Latest figures released by the UK Coalition Government show very poor performance for the year 2012 – 2013 in the processing of visa applications within published Service Standards.
The UK Border Agency (UKBA) only managed to process 51% of work-based visas within the four week Service Standard for postal applications.
UKBA could only process 25% of UK student visa applications within Service Standards over the same time period.
UKBA’s target was to process 65% work-based and 85% student visa applications within four weeks.
The latest figures show a decline on performance for the period 2011 – 2012 when authorities dealt with 81% of work-based and 85% of student visa applications within published service standards. There has been no public explanation for this poor performance.
Further, the total number of visa applications were roughly similar for both periods so there clearly was no added pressure on the service. During this time of poor performance, senior UKBA managers spent much time reassuring UK Ministers that UKBA performance was improving.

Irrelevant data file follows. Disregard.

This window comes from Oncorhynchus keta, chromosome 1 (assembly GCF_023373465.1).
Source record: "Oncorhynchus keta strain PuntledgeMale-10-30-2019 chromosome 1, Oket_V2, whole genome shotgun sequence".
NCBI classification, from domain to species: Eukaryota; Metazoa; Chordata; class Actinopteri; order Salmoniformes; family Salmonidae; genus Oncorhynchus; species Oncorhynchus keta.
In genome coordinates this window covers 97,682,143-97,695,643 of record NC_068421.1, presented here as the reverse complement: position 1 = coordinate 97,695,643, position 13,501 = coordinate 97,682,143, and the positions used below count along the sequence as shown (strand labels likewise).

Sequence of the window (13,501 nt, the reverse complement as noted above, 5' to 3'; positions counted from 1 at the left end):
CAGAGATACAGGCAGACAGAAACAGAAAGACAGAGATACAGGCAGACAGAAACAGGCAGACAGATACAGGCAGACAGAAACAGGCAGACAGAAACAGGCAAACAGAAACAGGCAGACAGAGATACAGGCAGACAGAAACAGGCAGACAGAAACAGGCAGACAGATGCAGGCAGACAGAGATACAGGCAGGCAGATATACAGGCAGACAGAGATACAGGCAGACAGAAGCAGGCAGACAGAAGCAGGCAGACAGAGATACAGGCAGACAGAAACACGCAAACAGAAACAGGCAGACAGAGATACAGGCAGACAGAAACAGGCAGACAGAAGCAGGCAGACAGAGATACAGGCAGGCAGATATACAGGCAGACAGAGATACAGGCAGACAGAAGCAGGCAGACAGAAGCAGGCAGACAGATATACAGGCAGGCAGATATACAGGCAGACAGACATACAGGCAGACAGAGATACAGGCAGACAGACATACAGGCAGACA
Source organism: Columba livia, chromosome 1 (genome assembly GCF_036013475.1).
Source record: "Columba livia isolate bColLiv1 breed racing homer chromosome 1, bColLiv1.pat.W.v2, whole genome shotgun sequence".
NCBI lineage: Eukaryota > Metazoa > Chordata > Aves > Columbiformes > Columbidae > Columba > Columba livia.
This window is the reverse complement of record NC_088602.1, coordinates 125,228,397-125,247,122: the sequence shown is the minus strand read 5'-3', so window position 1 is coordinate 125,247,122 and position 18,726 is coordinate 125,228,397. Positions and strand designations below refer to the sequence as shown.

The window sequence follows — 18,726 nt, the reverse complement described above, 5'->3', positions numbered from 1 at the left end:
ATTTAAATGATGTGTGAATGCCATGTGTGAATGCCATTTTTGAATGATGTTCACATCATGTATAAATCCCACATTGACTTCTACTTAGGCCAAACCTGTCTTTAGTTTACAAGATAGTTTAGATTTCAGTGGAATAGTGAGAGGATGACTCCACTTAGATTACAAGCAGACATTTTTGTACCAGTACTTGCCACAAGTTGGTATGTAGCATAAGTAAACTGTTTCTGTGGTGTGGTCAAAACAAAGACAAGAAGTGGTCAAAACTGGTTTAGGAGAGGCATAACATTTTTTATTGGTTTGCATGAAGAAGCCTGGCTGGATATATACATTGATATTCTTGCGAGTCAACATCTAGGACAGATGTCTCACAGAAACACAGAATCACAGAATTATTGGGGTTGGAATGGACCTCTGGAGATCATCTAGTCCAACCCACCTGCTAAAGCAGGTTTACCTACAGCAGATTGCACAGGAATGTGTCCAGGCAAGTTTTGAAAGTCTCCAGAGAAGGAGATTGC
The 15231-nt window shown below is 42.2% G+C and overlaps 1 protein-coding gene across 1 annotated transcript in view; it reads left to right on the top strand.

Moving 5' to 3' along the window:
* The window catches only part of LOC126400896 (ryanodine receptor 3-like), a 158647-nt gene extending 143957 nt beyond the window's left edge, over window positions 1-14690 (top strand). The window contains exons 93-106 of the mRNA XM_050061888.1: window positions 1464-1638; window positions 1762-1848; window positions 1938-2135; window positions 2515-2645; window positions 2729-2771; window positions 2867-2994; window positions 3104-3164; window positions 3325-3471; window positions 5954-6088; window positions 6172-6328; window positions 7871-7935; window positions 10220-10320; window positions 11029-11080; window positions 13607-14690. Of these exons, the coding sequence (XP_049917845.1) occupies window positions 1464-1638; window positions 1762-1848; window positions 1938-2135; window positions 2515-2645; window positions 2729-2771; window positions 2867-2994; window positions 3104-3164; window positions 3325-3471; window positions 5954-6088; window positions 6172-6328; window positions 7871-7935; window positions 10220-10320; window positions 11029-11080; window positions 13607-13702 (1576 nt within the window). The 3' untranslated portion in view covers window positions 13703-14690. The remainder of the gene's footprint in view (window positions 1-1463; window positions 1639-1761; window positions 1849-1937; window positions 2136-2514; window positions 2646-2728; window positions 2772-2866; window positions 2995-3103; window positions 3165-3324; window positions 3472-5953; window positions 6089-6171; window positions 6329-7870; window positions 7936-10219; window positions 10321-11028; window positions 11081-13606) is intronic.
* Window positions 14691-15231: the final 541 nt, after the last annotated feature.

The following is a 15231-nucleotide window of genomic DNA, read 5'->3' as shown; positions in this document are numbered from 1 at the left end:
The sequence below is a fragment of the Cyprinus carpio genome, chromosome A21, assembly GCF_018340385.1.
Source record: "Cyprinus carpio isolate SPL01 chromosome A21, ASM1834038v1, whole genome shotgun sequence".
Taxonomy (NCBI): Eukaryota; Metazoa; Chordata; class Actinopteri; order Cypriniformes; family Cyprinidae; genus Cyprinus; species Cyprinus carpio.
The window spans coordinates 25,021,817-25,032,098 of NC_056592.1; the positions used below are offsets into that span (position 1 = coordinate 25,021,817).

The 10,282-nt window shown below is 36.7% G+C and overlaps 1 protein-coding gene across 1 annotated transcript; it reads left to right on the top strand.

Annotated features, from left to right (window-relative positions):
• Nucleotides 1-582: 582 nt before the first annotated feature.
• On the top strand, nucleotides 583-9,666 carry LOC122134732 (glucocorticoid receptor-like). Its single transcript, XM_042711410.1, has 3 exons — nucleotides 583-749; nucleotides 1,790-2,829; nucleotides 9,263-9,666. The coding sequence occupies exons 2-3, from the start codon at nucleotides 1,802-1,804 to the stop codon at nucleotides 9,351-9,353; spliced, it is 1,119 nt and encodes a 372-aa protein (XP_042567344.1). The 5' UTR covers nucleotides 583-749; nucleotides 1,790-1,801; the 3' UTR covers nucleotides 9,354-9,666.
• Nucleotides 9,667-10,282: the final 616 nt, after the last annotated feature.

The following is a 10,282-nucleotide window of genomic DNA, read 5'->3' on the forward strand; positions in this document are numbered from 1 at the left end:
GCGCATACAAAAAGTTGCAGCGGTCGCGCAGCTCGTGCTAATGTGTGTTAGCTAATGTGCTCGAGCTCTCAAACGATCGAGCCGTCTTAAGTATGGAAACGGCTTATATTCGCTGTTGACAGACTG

These data seem to fit Thersa May’s decision to disband UKBA as “not fit for purpose.”
UKBA processed UK visa applications from 2008 until March 2013. It was established by the then Labour government as an independent agency, hoping that it could run more efficiently without constant ministerial interference.
UKBA was founded primarily because the former immigration authority, the Immigration Directorate, was large incompetent. There was a hidden backlog of 450,000 asylum cases, discovered in 2006.
However, the UKBA has never managed to deal with the problems it inherited and, at the time it was abolished, there was still a backlog of over 310,000 cases waiting to be decided.